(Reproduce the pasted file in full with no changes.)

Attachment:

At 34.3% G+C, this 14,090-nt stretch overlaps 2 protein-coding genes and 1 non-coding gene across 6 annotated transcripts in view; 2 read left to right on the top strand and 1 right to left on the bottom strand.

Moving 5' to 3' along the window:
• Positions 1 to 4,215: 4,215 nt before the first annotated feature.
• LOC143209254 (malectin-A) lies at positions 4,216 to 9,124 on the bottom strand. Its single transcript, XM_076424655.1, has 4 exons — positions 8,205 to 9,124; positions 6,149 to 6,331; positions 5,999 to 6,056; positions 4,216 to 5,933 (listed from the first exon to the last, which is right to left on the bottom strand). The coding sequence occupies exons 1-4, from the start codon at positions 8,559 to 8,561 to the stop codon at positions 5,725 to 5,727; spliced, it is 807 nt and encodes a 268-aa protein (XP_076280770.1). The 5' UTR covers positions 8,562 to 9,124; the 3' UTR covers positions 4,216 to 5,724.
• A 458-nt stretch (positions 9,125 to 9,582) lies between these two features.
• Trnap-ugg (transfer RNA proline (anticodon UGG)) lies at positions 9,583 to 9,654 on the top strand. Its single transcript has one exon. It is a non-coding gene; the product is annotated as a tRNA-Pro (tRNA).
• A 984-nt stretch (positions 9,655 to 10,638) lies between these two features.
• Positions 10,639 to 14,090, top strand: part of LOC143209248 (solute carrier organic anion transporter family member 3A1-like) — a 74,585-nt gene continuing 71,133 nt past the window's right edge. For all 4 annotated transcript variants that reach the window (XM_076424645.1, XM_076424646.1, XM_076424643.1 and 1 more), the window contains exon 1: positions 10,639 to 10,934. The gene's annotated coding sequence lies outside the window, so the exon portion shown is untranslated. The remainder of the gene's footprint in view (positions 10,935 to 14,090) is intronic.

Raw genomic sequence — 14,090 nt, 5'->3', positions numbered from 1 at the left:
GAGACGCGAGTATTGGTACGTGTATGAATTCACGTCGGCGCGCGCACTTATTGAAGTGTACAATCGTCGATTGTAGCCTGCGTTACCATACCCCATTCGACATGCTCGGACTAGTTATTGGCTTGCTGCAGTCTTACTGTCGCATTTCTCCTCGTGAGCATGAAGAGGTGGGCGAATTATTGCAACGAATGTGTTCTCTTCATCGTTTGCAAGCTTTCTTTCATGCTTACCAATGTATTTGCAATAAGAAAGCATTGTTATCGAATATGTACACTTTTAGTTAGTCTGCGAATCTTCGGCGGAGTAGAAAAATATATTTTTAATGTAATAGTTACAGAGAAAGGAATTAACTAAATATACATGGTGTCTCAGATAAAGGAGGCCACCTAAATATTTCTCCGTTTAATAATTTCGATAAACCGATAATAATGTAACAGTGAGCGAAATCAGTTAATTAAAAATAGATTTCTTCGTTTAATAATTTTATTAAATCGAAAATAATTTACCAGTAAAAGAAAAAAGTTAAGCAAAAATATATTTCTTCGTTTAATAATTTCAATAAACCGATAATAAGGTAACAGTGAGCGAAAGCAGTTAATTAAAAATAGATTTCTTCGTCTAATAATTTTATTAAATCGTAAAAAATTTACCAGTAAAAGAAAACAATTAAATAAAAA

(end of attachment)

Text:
At 34.3% G+C, this 14,090-nt stretch overlaps 2 protein-coding genes and 1 non-coding gene across 6 annotated transcripts in view; 2 read left to right on the top strand and 1 right to left on the bottom strand.

Moving 5' to 3' along the window:
• Positions 1 to 4,215: 4,215 nt before the first annotated feature.
• LOC143209254 (malectin-A) lies at positions 4,216 to 9,124 on the bottom strand. Its single transcript, XM_076424655.1, has 4 exons — positions 8,205 to 9,124; positions 6,149 to 6,331; positions 5,999 to 6,056; positions 4,216 to 5,933 (listed from the first exon to the last, which is right to left on the bottom strand). The coding sequence occupies exons 1-4, from the start codon at positions 8,559 to 8,561 to the stop codon at positions 5,725 to 5,727; spliced, it is 807 nt and encodes a 268-aa protein (XP_076280770.1). The 5' UTR covers positions 8,562 to 9,124; the 3' UTR covers positions 4,216 to 5,724.
• A 458-nt stretch (positions 9,125 to 9,582) lies between these two features.
• Trnap-ugg (transfer RNA proline (anticodon UGG)) lies at positions 9,583 to 9,654 on the top strand. Its single transcript has one exon. It is a non-coding gene; the product is annotated as a tRNA-Pro (tRNA).
• A 984-nt stretch (positions 9,655 to 10,638) lies between these two features.
• Positions 10,639 to 14,090, top strand: part of LOC143209248 (solute carrier organic anion transporter family member 3A1-like) — a 74,585-nt gene continuing 71,133 nt past the window's right edge. For all 4 annotated transcript variants that reach the window (XM_076424645.1, XM_076424646.1, XM_076424643.1 and 1 more), the window contains exon 1: positions 10,639 to 10,934. The gene's annotated coding sequence lies outside the window, so the exon portion shown is untranslated. The remainder of the gene's footprint in view (positions 10,935 to 14,090) is intronic.

Raw genomic sequence — 14,090 nt, 5'->3', positions numbered from 1 at the left:
GAGACGCGAGTATTGGTACGTGTATGAATTCACGTCGGCGCGCGCACTTATTGAAGTGTACAATCGTCGATTGTAGCCTGCGTTACCATACCCCATTCGACATGCTCGGACTAGTTATTGGCTTGCTGCAGTCTTACTGTCGCATTTCTCCTCGTGAGCATGAAGAGGTGGGCGAATTATTGCAACGAATGTGTTCTCTTCATCGTTTGCAAGCTTTCTTTCATGCTTACCAATGTATTTGCAATAAGAAAGCATTGTTATCGAATATGTACACTTTTAGTTAGTCTGCGAATCTTCGGCGGAGTAGAAAAATATATTTTTAATGTAATAGTTACAGAGAAAGGAATTAACTAAATATACATGGTGTCTCAGATAAAGGAGGCCACCTAAATATTTCTCCGTTTAATAATTTCGATAAACCGATAATAATGTAACAGTGAGCGAAATCAGTTAATTAAAAATAGATTTCTTCGTTTAATAATTTTATTAAATCGAAAATAATTTACCAGTAAAAGAAAAAAGTTAAGCAAAAATATATTTCTTCGTTTAATAATTTCAATAAACCGATAATAAGGTAACAGTGAGCGAAAGCAGTTAATTAAAAATAGATTTCTTCGTCTAATAATTTTATTAAATCGTAAAAAATTTACCAGTAAAAGAAAACAATTAAATAAAAA